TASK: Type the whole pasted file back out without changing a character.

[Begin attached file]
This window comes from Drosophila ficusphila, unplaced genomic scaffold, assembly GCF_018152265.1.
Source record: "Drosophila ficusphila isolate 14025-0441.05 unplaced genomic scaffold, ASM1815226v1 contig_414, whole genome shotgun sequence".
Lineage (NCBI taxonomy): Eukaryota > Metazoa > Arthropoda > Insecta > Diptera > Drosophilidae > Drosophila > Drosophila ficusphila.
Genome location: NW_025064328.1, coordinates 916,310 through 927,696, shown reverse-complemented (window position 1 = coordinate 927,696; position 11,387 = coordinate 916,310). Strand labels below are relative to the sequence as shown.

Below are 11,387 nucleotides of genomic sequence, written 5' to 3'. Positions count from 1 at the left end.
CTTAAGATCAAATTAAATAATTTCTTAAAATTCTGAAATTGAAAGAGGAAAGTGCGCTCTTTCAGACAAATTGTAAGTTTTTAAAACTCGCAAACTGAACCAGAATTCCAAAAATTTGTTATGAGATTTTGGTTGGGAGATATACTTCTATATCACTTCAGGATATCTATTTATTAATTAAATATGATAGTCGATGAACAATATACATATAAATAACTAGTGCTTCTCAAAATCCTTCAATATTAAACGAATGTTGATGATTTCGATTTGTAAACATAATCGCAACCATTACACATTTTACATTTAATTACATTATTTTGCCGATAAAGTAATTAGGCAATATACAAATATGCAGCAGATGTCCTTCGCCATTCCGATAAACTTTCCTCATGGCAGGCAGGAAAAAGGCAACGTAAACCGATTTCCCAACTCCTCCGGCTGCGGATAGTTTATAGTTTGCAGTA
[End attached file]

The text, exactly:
This window comes from Drosophila ficusphila, unplaced genomic scaffold, assembly GCF_018152265.1.
Source record: "Drosophila ficusphila isolate 14025-0441.05 unplaced genomic scaffold, ASM1815226v1 contig_414, whole genome shotgun sequence".
Lineage (NCBI taxonomy): Eukaryota > Metazoa > Arthropoda > Insecta > Diptera > Drosophilidae > Drosophila > Drosophila ficusphila.
Genome location: NW_025064328.1, coordinates 916,310 through 927,696, shown reverse-complemented (window position 1 = coordinate 927,696; position 11,387 = coordinate 916,310). Strand labels below are relative to the sequence as shown.

Below are 11,387 nucleotides of genomic sequence, written 5' to 3'. Positions count from 1 at the left end.
CTTAAGATCAAATTAAATAATTTCTTAAAATTCTGAAATTGAAAGAGGAAAGTGCGCTCTTTCAGACAAATTGTAAGTTTTTAAAACTCGCAAACTGAACCAGAATTCCAAAAATTTGTTATGAGATTTTGGTTGGGAGATATACTTCTATATCACTTCAGGATATCTATTTATTAATTAAATATGATAGTCGATGAACAATATACATATAAATAACTAGTGCTTCTCAAAATCCTTCAATATTAAACGAATGTTGATGATTTCGATTTGTAAACATAATCGCAACCATTACACATTTTACATTTAATTACATTATTTTGCCGATAAAGTAATTAGGCAATATACAAATATGCAGCAGATGTCCTTCGCCATTCCGATAAACTTTCCTCATGGCAGGCAGGAAAAAGGCAACGTAAACCGATTTCCCAACTCCTCCGGCTGCGGATAGTTTATAGTTTGCAGTA